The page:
Judgment at Nuremberg is strange because it’s a movie that works despite not having a single interesting person in it. Everyone is playing an Ideal (“Starring Spencer Tracy as…Blind Justice!”), or symbolizing a Nation (“and Richard Widmark as…America!”), or standing in for the People of Germany (“and featuring Burt Lancaster as…die Volker von Deutschland!“). There are few changes in the characters; the person who is most different from beginning to end is probably Haywood, who sees himself at the outset as a more or less benign character but who finds himself repulsed, at film’s end, by the almost casual repetition of “We didn’t know!” he hears among Germans. He hears it from the Widow Bertholt (Dietrich), whom he takes a shine to, and he hears it from her servants, who seems like a good guy, and he hears it in court from Rolfe, whose sole motivation is to ensure that the glorious Ernst Janning doesn’t spend the rest of his life in a jail cell. If that were to happen, then that would mean that Germany the people as well as Germany the state were guilty, and like most of the other men in this movie, Rolfe is a patriot. Admitting guilt for more than just a few men – preferably famous dead ones, like Hitler or Himmler or Goebbels – is unthinkable. It would cast shame on a state that has endured more shame than any of its inhabitants thought possible, even in the aftermath of World War I. The person of Janning is important at first because he’s Burt Lancaster. It’s not until late in the film, when the picture becomes almost a struggle to sit through for its ponderousness, that Janning changes his symbolic stripes. He is no longer just a stand-in for the German people; he is now a stand-in for their missing conscience.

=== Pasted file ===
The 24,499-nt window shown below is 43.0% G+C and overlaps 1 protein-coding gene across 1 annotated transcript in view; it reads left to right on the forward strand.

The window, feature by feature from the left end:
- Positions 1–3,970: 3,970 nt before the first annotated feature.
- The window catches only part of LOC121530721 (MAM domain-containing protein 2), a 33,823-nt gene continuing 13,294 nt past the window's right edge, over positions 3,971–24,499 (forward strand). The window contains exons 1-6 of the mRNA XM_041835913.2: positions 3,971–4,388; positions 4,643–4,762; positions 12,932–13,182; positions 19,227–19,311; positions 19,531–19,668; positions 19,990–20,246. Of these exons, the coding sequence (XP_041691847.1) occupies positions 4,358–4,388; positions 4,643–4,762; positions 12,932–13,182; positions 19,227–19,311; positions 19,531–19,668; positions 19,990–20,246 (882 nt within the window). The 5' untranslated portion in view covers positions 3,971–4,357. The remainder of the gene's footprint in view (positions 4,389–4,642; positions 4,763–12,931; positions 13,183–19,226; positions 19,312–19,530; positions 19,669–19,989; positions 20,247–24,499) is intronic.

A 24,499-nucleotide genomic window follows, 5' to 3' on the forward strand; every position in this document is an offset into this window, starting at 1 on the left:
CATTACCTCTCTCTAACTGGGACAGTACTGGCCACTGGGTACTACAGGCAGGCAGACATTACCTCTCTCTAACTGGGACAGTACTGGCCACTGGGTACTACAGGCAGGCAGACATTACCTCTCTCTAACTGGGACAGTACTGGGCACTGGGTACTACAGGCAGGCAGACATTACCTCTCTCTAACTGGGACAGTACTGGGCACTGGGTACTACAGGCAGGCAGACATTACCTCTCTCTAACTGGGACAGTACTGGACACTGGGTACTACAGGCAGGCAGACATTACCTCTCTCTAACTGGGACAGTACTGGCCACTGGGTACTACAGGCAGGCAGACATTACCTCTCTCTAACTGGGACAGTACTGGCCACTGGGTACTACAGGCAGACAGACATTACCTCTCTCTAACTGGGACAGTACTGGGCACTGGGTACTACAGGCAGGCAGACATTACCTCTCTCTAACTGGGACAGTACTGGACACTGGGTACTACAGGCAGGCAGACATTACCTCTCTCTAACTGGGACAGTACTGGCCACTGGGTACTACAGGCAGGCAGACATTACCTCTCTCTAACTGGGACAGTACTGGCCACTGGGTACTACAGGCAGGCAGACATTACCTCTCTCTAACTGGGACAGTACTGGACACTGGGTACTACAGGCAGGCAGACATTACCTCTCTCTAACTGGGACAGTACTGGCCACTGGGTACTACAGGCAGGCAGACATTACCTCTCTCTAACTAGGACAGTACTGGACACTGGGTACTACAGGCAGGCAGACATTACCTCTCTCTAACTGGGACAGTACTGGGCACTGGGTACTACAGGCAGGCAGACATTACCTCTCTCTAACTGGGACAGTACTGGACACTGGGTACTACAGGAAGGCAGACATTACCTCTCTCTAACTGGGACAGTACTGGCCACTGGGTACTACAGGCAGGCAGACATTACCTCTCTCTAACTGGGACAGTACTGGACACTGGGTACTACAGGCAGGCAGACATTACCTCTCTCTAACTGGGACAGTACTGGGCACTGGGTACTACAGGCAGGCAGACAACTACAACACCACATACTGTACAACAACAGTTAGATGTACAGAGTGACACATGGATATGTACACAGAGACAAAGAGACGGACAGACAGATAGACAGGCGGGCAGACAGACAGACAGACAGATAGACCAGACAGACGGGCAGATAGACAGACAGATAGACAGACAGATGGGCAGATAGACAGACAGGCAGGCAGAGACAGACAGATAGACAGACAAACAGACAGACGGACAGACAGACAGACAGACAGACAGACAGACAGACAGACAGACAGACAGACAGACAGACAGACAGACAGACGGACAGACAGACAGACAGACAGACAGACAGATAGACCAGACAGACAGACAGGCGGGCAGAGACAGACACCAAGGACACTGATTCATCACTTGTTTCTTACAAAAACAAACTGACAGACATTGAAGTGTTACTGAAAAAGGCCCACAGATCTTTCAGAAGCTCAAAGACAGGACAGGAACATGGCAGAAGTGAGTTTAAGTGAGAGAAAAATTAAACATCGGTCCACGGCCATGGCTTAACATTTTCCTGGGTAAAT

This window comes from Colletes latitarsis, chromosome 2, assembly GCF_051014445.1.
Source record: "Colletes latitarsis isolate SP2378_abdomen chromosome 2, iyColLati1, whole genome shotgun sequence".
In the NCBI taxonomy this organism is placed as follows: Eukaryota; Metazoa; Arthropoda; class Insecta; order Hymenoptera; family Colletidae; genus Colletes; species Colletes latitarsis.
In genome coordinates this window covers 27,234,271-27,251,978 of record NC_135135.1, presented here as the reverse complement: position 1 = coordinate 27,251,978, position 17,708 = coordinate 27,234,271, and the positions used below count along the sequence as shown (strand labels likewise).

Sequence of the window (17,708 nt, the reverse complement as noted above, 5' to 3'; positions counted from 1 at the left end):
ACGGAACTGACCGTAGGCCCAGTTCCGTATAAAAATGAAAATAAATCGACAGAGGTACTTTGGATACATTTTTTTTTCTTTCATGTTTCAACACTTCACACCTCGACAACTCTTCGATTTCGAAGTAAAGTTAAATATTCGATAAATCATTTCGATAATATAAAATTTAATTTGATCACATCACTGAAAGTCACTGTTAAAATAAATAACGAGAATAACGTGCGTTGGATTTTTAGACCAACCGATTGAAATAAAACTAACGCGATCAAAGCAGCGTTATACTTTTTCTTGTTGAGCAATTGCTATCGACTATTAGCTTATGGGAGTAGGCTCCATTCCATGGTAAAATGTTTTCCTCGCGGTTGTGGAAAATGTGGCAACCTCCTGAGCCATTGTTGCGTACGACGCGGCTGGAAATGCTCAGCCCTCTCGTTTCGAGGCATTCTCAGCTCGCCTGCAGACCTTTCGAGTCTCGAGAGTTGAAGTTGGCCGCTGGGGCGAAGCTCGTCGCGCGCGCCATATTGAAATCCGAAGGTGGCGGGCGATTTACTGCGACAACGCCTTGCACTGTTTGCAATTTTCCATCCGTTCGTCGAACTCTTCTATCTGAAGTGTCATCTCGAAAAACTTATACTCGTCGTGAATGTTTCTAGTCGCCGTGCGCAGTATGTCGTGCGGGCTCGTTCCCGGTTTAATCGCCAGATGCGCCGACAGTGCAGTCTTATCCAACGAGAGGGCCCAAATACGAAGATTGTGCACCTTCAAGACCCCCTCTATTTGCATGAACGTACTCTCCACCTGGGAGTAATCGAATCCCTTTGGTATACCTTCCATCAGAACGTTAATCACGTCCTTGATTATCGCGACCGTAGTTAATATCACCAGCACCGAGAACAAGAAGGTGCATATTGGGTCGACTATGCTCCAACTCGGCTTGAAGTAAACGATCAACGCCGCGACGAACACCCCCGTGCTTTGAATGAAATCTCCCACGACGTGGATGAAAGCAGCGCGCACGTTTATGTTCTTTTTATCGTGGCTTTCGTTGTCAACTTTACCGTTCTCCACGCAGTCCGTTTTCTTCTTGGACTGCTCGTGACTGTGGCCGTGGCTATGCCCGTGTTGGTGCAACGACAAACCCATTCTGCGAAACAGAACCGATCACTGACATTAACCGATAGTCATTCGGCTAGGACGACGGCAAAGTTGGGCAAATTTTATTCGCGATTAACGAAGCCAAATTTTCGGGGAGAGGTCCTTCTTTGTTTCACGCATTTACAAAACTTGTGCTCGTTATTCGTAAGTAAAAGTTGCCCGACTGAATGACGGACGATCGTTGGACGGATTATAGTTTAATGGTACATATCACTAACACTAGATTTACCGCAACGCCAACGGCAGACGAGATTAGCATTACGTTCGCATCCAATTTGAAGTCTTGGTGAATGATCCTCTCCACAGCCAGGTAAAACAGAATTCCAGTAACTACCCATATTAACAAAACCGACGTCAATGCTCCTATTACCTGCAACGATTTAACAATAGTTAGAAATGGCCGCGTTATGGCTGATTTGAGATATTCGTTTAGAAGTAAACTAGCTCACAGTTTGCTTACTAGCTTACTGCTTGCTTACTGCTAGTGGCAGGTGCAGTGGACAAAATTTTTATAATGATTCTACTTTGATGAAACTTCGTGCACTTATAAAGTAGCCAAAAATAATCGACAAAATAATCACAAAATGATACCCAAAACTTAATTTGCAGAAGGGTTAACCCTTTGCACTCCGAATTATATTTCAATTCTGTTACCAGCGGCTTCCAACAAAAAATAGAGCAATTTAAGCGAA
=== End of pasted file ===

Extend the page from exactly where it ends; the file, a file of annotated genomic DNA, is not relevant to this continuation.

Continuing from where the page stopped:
Janning, who is almost entirely silent for a massive stretch of the film, obliterates his own defense counsel’s arguments in a monologue that lasts for nearly ten minutes. The viewer, at this point, has taken one of two positions. Either the people of Germany really didn’t know that the Holocaust was going on (the position of Mrs. Berthold and the servants) or the German people were acutely aware of what was going on, albeit with some missing details, and did nothing (the position of Lawson and his team). So many people have come forward with the former – and Rolfe, through some haunting questions of a sterilized man with a mental disability (Clift) and a married woman who was a dear friend of a much older Jew (Garland), has made Janning’s judicial record seem so reasonable in context – that it has either convinced the person watching or it has infuriated him/her. Either you can accept Rolfe’s case that the average German was unaware of the Holocaust and the various atrocities of the Third Reich, or you sit there and practically scream, “So where do you think your Jewish neighbors went?” Janning makes it perfectly clear that it was impossible not to know anything. If the trial was a legal farce before Janning comes to the stand, he certainly makes it so now. The tribunal was effected to try certain men who were particularly responsible, but one of those particularly responsible men has opened up to say that his countrymen were negligent in the way that a person who falls asleep at the wheel of his car and runs someone else down is negligent. They must be tried, too, but who can try an entire nation? The justice system is based on the assumption that the vast majority of citizens will abide by the law and never step into a courtroom in their lives. Systems like the one that created the idea of the tribunal are meaningless in the face of immane evil, and Janning knows it. No wonder his lawyer questioned the authority of the court; if it were Janning’s idea, surely it had much less to do with getting off than it did with pointing out the absurdity of individual guilt. In that video above, he says that everyone could discuss the fact of Jews herded into cattle cars and sent off to concentration camps. How would anyone go about prosecuting the vast number of people who saw that happening? The point is as obvious as that zoom-in that Kramer’s addicted to in this film. The meaninglessness of the tribunal is thrown into everyone’s faces by the end. Despite Haywood’s good intentions – all four defendants, including the reputable Janning, receive life imprisonment – the words on the screen at the end tell us what Rolfe slyly guessed would happen, more or less. Rolfe bets that none of the defendants in that case would be in prison in five years; the movie notes that none of the defendants from the subordinate Nuremberg trials remained in prison in 1961.